NOV 28, 2015 9:37 AM PST

Specific Anesthesia Treatment Helps Stress-Induced Cardiomyopathy Patients

WRITTEN BY: Kara Marker
Stress-induced cardiomyopathy is a common condition that follows cerebral hemorrhage (bleeding). In these cases the heart muscle stops functioning, reducing heart pumping capacity. To prevent stress-induced cardiomyopathy and subsequent brain damage due to oxygen deficiencies, scientists from the Sahlgrenska Academy studied ways to identify risk factors and ways to treat this condition. 

90 percent of stress-induced cardiomyopathy patients are middle-aged women, and initial symptoms are similar to a heart attack. In a two-year study following patients who had experienced both a subarachnoid cerebral hemorrhage and intense stress, scientists from Sweden looked at the different health risks of people with and without stress-induced cardiomyopathy.

10-20 percent of the study participants were found to have stress-induced cardiomyopathy and a corresponding increased risk of further brain damage and all-around worse long-term prognosis. 

They also found that a simple blood test could help determine which cerebral hemorrhage patients are at risk for stress-induced cardiomyopathy, using two biomarkers for identification. 

In an additional experimental study with rats, the scientists found that a specific anesthetic, isoflurane, is uniquely able to prevent heart failure from stress-induced cardiomyopathy. Isoflurane also promotes healthy heart elasticity and pumping capacity. 

"This is the first potential cardioprotective treatment for stress induced cardiomyopathy to be presented," said Dr. Jonatan Oras.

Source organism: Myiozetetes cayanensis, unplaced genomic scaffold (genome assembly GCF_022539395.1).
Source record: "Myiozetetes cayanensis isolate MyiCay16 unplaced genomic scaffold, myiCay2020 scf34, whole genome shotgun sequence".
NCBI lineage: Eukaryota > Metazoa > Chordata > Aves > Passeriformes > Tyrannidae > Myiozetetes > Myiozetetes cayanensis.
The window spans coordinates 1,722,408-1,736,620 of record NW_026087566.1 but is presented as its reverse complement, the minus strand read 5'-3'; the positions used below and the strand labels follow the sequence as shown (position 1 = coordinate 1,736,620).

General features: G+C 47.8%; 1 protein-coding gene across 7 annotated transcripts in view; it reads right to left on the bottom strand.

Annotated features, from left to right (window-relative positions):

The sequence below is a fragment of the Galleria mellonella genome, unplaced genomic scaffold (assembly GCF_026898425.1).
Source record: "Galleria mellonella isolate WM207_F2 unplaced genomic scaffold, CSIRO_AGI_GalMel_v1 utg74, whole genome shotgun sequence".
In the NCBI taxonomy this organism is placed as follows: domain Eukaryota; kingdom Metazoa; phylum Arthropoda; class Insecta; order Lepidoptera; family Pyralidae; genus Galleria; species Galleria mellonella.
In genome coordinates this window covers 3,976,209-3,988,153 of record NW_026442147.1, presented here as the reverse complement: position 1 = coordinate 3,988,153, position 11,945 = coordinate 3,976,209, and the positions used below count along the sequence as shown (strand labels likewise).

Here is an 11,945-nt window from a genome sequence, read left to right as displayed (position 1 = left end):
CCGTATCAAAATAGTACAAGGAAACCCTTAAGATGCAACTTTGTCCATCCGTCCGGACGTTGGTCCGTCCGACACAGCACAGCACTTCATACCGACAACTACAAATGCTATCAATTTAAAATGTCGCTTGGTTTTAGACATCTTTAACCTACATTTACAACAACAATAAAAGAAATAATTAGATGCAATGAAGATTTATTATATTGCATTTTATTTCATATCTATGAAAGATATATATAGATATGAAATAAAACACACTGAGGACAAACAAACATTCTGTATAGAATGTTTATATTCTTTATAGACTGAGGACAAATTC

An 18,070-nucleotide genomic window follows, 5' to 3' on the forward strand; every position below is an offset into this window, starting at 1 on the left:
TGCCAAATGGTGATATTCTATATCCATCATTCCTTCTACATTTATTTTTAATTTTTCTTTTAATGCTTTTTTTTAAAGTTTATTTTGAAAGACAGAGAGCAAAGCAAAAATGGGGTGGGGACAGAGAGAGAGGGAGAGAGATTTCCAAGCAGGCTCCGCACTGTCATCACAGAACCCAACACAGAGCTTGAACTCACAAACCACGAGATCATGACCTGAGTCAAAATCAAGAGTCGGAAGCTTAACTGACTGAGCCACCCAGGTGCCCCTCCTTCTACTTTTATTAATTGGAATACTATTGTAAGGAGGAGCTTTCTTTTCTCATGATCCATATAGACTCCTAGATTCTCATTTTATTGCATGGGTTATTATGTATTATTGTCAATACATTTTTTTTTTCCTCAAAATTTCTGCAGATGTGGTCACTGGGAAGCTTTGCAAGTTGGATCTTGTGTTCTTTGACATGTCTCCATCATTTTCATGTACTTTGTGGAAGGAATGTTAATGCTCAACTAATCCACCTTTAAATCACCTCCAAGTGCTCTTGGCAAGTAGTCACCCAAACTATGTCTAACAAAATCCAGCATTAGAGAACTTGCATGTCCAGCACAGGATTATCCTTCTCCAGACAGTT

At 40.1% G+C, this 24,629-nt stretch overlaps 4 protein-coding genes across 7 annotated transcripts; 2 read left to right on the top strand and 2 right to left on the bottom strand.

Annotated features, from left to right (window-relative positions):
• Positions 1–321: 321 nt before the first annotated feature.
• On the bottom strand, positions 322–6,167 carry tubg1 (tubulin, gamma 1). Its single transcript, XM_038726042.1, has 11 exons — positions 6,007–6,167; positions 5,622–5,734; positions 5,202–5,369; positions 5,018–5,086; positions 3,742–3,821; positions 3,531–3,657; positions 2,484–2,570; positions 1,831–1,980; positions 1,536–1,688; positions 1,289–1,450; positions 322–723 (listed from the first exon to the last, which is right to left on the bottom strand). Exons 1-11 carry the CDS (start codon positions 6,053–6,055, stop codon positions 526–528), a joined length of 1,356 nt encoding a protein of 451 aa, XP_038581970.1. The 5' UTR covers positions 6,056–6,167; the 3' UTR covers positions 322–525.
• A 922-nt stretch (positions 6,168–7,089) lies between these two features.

Watch the following video to see a cardiomyopathy echocardiogram.

Source: Medical News Today and Sahlgrenska Academy

 
About the Author
  • I am a scientific journalist and enthusiast, especially in the realm of biomedicine. I am passionate about conveying the truth in scientific phenomena and subsequently improving health and public awareness. Sometimes scientific research needs a translator to effectively communicate the scientific jargon present in significant findings. I plan to be that translating communicator, and I hope to decrease the spread of misrepresented scientific phenomena! Check out my science blog: ScienceKara.com.
You May Also Like
JUL 04, 2019
Cardiology
JUL 04, 2019
Cardiovascular Benefits Of Walking In Cities Lessened By Pollutants
Walking is a fantastic way to stay in shape. While easier on your joints than running, walking still provides many health benefits. Some of these benefits...
AUG 29, 2019
Cardiology
AUG 29, 2019
Childhood Cancer Survivors Prone to Cardiac Events
A new study published in the American Heart Association's journal Circulation explores the relationship between childhood cancer, metabolic conditions ...
SEP 09, 2019
Cardiology
SEP 09, 2019
Exercise Produces Greater Benefits In Those With Cardiovascular Disease
The fact that exercise benefits the heart and can help a person live a longer healthier life is well established. Exercising regularly can improve quality...
OCT 11, 2019
Genetics & Genomics
OCT 11, 2019
Genetic Link to SIDS is Revealed
Around 3,500 American babies die of sudden unexpected infant death every year....
JAN 08, 2020
Cardiology
JAN 08, 2020
Insecticides Linked to Increased Risk of Cardiovascular Disease and Death
New research from the University of Iowa has shown that prolonged exposure to common household insecticides may increase one’s risk for developing ca...
FEB 05, 2020
Cardiology
FEB 05, 2020
Protein-Rich Foods May Damage Heart Health
High-protein diets are becoming more and more popular as a method to both increase muscle mass and lose weight. Now however, new research is showing that e...
Loading Comments...